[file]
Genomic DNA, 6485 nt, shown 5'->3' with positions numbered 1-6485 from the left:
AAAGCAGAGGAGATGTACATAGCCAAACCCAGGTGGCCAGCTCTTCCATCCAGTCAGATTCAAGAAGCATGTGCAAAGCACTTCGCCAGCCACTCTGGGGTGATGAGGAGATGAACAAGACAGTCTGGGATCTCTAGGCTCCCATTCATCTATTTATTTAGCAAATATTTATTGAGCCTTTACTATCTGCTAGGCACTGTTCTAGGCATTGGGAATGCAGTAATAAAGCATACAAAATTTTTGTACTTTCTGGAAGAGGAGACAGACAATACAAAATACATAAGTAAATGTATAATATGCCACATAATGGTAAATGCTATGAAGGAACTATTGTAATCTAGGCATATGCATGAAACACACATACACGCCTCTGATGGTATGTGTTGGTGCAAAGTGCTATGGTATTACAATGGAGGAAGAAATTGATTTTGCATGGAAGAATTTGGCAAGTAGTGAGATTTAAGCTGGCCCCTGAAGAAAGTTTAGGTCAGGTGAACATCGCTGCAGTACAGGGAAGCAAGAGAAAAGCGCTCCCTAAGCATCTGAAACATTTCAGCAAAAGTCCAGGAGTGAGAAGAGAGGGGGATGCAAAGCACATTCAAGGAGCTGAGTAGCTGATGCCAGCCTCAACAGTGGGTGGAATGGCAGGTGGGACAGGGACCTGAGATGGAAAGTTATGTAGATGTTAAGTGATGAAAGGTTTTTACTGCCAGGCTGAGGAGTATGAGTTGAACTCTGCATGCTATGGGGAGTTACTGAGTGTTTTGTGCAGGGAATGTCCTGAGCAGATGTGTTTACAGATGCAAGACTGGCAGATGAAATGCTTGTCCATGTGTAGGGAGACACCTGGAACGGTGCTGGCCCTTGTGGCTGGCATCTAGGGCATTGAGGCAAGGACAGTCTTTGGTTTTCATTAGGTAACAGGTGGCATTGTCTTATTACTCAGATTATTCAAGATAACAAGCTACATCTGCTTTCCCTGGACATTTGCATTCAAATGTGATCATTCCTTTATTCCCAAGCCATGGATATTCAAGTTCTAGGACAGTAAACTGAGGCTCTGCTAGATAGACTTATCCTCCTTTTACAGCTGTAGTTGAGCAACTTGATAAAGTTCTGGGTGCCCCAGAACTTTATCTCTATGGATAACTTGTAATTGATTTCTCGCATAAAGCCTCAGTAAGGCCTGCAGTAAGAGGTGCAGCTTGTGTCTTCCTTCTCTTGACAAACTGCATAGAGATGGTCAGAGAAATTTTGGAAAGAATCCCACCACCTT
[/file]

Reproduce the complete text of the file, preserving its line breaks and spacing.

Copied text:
Genomic DNA, 6485 nt, shown 5'->3' with positions numbered 1-6485 from the left:
AAAGCAGAGGAGATGTACATAGCCAAACCCAGGTGGCCAGCTCTTCCATCCAGTCAGATTCAAGAAGCATGTGCAAAGCACTTCGCCAGCCACTCTGGGGTGATGAGGAGATGAACAAGACAGTCTGGGATCTCTAGGCTCCCATTCATCTATTTATTTAGCAAATATTTATTGAGCCTTTACTATCTGCTAGGCACTGTTCTAGGCATTGGGAATGCAGTAATAAAGCATACAAAATTTTTGTACTTTCTGGAAGAGGAGACAGACAATACAAAATACATAAGTAAATGTATAATATGCCACATAATGGTAAATGCTATGAAGGAACTATTGTAATCTAGGCATATGCATGAAACACACATACACGCCTCTGATGGTATGTGTTGGTGCAAAGTGCTATGGTATTACAATGGAGGAAGAAATTGATTTTGCATGGAAGAATTTGGCAAGTAGTGAGATTTAAGCTGGCCCCTGAAGAAAGTTTAGGTCAGGTGAACATCGCTGCAGTACAGGGAAGCAAGAGAAAAGCGCTCCCTAAGCATCTGAAACATTTCAGCAAAAGTCCAGGAGTGAGAAGAGAGGGGGATGCAAAGCACATTCAAGGAGCTGAGTAGCTGATGCCAGCCTCAACAGTGGGTGGAATGGCAGGTGGGACAGGGACCTGAGATGGAAAGTTATGTAGATGTTAAGTGATGAAAGGTTTTTACTGCCAGGCTGAGGAGTATGAGTTGAACTCTGCATGCTATGGGGAGTTACTGAGTGTTTTGTGCAGGGAATGTCCTGAGCAGATGTGTTTACAGATGCAAGACTGGCAGATGAAATGCTTGTCCATGTGTAGGGAGACACCTGGAACGGTGCTGGCCCTTGTGGCTGGCATCTAGGGCATTGAGGCAAGGACAGTCTTTGGTTTTCATTAGGTAACAGGTGGCATTGTCTTATTACTCAGATTATTCAAGATAACAAGCTACATCTGCTTTCCCTGGACATTTGCATTCAAATGTGATCATTCCTTTATTCCCAAGCCATGGATATTCAAGTTCTAGGACAGTAAACTGAGGCTCTGCTAGATAGACTTATCCTCCTTTTACAGCTGTAGTTGAGCAACTTGATAAAGTTCTGGGTGCCCCAGAACTTTATCTCTATGGATAACTTGTAATTGATTTCTCGCATAAAGCCTCAGTAAGGCCTGCAGTAAGAGGTGCAGCTTGTGTCTTCCTTCTCTTGACAAACTGCATAGAGATGGTCAGAGAAATTTTGGAAAGAATCCCACCACCTT